This is the first of a two-part series looking at fear. We will dive into the hot topics of 2020. In the first post, we will take a look at why fear of COVID-19 continues. In the second post, we look at fear associated with the tense political climate surrounding the death of George Floyd, the protests, and the riots.
Let’s start by talking about the famous phrase “The only thing we have to fear is fear itself.” Franklin D. Roosevelt uttered the phrase during his first inaugural address in the midst of the Great Depression. There is great wisdom in this statement because fear limits us. And, it makes us more vulnerable to those who desire harm.
As meaningful as that statement is, far more can be gleaned by reading the statement in context.
This great Nation will endure as it has endured, will revive and will prosper. So, first of all, let me assert my firm belief that the only thing we have to fear is fear itself—nameless, unreasoning, unjustified terror which paralyzes needed efforts to convert retreat into advance. In every dark hour of our national life a leadership of frankness and vigor has met with that understanding and support of the people themselves which is essential to victory.
In this more complete statement, it becomes evident that the reference was that fear was a major contributor holding the country back. Conquering fear was necessary in order to end the Great Depression.
Fear In America
These words are very relevant today as we seemingly deal with crisis after crisis.
COVID-19 and the recent political events have both induced or surfaced fear in America. Each of these issues is an important one to be addressed. Still, the fear that is being created does not serve us and does not solve any of these issues.
It is important to review the facts. Then, one must consider “why” fear is encouraged.
Taking a Look At COVID-19
Back in February (which seems like a lifetime ago) COVID-19 was first becoming known in America. Horrific stories were making their way here from Europe. The predictions were also dire. Therefore, it made sense to take extreme measures to protect the American population.
Flash forward four months. The medical community is now vastly more knowledgeable about the virus and its effects. The dire predictions have been realized and the curve has flattened. Still, panic of the coronavirus permeates society.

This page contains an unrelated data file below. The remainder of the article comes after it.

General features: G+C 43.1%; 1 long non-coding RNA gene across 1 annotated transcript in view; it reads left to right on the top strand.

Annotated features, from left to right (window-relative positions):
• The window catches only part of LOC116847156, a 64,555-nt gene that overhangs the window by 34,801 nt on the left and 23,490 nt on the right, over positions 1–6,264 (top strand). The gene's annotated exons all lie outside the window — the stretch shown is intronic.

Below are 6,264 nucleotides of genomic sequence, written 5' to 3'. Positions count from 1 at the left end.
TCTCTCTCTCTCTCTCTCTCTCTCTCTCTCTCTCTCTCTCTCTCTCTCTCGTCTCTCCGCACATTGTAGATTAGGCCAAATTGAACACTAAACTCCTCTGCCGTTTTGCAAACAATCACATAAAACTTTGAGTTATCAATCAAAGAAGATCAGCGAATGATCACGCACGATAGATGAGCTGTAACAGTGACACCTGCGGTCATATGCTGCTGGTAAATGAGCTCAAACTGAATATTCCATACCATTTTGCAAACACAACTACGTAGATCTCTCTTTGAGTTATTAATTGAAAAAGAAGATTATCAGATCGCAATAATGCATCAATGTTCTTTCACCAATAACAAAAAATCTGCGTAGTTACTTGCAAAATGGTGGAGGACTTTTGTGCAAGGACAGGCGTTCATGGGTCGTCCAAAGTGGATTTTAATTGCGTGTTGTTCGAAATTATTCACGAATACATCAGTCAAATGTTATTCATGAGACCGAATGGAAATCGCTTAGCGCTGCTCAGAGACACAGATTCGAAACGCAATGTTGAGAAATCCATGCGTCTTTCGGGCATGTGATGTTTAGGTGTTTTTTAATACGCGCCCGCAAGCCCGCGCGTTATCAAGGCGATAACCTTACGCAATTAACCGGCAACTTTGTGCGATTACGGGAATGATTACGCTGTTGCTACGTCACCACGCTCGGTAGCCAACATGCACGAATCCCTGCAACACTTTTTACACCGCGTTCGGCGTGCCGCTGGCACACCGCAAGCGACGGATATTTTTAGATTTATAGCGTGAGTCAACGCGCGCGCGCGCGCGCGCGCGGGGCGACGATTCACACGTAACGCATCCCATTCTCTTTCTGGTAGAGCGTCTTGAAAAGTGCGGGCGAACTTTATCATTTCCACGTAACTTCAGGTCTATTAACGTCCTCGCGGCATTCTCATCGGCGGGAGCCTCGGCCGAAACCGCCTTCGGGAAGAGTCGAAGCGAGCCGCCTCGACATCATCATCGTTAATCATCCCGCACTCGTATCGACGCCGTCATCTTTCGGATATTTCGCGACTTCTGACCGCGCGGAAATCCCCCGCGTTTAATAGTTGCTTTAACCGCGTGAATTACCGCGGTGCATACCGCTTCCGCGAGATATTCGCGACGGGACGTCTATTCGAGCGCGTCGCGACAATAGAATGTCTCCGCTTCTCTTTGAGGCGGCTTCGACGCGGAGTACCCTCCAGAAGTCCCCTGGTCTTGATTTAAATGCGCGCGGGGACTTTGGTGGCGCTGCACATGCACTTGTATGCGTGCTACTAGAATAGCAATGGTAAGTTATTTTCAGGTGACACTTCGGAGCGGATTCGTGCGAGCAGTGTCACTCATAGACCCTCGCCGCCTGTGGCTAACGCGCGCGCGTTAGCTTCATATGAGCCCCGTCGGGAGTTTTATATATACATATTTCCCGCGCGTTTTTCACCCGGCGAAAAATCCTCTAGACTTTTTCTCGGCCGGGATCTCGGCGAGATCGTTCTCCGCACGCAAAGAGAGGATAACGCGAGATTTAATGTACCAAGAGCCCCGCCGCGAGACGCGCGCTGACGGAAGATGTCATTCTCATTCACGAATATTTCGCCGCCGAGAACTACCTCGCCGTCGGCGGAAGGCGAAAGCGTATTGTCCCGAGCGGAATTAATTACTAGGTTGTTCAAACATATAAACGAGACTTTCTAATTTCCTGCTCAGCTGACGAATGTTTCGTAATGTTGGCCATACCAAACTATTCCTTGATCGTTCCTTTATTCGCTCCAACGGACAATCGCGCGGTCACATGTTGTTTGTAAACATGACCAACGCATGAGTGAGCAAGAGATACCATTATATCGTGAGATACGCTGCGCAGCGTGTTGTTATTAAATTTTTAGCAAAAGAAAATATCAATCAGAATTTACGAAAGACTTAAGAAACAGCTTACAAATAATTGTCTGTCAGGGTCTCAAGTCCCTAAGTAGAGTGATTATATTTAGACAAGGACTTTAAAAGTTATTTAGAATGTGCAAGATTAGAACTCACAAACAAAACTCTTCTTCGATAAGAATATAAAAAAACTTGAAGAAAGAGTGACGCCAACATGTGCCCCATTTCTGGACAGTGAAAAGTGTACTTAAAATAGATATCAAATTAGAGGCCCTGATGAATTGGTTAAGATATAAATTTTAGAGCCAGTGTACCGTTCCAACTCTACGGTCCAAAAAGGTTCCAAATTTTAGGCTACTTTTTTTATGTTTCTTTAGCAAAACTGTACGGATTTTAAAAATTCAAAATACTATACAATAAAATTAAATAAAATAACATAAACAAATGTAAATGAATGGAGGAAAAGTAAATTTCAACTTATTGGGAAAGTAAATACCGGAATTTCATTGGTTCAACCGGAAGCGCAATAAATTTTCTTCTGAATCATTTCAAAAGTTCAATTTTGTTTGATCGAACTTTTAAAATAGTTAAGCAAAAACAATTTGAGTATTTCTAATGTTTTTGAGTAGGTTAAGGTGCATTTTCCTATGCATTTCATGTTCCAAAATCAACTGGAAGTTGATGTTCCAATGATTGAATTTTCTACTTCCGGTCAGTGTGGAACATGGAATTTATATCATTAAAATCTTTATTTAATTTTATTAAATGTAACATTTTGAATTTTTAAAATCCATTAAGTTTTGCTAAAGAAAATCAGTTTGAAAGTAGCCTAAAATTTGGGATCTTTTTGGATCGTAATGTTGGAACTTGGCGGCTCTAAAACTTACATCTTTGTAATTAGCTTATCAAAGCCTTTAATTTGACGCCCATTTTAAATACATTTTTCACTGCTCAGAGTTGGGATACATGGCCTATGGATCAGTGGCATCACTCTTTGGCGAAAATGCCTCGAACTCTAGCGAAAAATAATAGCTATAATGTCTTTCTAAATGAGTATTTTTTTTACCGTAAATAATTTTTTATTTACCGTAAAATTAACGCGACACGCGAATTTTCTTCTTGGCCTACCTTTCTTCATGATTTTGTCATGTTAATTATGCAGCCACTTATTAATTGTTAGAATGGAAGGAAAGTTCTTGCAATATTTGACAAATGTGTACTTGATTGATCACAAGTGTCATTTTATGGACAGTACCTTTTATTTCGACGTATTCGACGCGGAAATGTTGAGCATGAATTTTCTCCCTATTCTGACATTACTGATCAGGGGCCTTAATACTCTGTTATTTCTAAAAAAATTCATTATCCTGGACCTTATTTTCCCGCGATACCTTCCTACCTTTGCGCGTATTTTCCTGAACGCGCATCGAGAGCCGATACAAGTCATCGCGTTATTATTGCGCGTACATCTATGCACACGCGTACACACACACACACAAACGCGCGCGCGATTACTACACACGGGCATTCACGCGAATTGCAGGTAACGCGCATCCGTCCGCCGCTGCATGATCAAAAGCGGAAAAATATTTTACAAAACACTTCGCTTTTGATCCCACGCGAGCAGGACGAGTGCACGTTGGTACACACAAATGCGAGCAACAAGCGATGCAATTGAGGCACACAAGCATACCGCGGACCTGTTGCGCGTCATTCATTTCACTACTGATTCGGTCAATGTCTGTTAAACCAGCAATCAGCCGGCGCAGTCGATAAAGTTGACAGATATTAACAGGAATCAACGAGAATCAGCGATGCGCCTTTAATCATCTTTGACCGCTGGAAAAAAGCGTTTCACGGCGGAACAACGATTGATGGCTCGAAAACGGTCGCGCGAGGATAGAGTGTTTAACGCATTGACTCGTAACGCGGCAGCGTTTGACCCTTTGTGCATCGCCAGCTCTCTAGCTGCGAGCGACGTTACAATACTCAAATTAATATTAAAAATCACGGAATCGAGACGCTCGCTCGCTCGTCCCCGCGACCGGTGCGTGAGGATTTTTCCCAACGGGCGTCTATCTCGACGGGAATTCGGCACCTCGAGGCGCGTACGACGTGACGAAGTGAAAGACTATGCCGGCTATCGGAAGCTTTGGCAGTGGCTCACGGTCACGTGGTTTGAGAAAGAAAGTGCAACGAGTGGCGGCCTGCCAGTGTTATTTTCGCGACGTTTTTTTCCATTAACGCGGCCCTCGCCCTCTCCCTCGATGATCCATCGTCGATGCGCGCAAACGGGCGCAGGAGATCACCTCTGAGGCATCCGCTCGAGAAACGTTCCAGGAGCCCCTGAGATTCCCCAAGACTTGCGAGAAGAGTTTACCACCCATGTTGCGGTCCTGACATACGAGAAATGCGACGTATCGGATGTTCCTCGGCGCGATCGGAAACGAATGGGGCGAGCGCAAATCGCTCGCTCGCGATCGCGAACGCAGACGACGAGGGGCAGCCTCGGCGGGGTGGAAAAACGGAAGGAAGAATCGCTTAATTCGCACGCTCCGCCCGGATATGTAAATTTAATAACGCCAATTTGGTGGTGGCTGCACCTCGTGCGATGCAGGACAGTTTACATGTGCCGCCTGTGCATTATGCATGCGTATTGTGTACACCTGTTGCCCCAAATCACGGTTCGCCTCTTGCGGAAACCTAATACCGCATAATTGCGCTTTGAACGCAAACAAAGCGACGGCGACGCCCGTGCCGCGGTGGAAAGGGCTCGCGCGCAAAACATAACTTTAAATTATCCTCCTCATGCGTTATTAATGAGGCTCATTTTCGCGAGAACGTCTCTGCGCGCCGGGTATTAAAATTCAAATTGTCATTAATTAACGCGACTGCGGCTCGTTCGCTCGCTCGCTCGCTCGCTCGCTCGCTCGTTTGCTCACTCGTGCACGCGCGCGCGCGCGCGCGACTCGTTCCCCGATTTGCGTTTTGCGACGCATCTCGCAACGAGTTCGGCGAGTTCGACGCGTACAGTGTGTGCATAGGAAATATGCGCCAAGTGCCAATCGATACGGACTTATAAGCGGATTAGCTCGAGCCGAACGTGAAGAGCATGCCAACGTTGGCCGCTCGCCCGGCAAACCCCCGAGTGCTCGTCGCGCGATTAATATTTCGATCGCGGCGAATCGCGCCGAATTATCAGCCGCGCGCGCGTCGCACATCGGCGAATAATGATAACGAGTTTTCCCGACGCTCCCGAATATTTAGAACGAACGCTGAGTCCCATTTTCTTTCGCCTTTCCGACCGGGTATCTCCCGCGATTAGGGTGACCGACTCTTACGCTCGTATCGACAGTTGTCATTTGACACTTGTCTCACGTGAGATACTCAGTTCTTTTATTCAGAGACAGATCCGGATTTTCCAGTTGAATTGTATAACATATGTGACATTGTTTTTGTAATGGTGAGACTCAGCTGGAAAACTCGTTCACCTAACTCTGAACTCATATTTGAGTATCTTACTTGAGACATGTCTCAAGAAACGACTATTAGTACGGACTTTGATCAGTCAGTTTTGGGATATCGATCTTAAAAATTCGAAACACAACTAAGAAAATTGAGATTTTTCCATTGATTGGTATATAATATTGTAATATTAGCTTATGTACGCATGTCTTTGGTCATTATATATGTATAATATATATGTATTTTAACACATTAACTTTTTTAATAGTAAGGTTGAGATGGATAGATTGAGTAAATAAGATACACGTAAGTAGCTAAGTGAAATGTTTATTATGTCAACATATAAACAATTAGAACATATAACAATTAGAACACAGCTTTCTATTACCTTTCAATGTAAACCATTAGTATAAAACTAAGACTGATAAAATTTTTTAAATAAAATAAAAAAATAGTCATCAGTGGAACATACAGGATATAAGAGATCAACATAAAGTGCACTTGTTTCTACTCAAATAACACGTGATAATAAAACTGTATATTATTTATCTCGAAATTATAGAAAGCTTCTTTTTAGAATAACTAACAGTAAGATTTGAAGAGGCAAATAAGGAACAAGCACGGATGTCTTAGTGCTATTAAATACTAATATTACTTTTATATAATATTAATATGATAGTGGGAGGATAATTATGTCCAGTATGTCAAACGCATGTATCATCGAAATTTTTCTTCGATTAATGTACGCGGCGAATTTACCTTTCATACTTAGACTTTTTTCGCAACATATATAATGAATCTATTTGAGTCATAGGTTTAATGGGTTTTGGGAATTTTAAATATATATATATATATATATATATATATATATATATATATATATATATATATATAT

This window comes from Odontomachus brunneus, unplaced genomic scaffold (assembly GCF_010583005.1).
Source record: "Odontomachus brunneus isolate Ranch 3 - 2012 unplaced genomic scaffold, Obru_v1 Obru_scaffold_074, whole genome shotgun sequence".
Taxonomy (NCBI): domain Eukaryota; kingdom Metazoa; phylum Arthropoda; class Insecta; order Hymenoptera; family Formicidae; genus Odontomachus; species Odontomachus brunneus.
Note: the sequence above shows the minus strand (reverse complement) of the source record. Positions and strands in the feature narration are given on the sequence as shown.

I thought it might help to look at some of the numbers from Colorado. This puts them in a slightly different perspective than they are presented in daily counts. Let’s start with the most vulnerable – those over age 70. A lower percentage of total cases are in the 70-79 and 80+ age groups. However, the number of cases in these age groups is higher proportionately than the population of this age group.
Additionally, the fatality rates in these groups are higher. Still, to give some perspective the fatalities to date have been .1% of the 70-79 population. It is slightly higher with a fatality rate of .4% of the people over 80. It is also important to remember that these death rates include all people that had COVID-19 at the time of death. Some of these people died of something entirely different, but simply were positive for COVID-19.
In contrast, there are approximately 4.6 million people under 60 and there have only been approximately 400 deaths (less than 100th of a percent of the population) in that age range associated with COVID-19.
Each of these lives is important. Concern and precautions are clearly warranted. If you are in a higher risk group, you may wish to take additional precautions. Likewise, if you are visiting an elderly relative or live with person with a deficient immune system, you may want to be more careful than the general public needs to be.
Still, you must consider whether it warrants continuing some of the extreme measures that have been undertaken and continuing the panic. Is telling people they should stay home still warranted when the reason given for the move originally was to flatten the curve? The curve is now flat, so why are we still strongly encouraged to stay home?
Somehow flattening the curve has turned into anxiety about going out of the house, a panic that everyone will die, and heightened fear in general. However, fear can lead to depression, cause people to avoid other needed medical care, and keep them from their families who they so desperately need. So, why embrace the fear? Instead, say, “No.” Then ask yourself, “Who is it that wants you to feel fear and why?”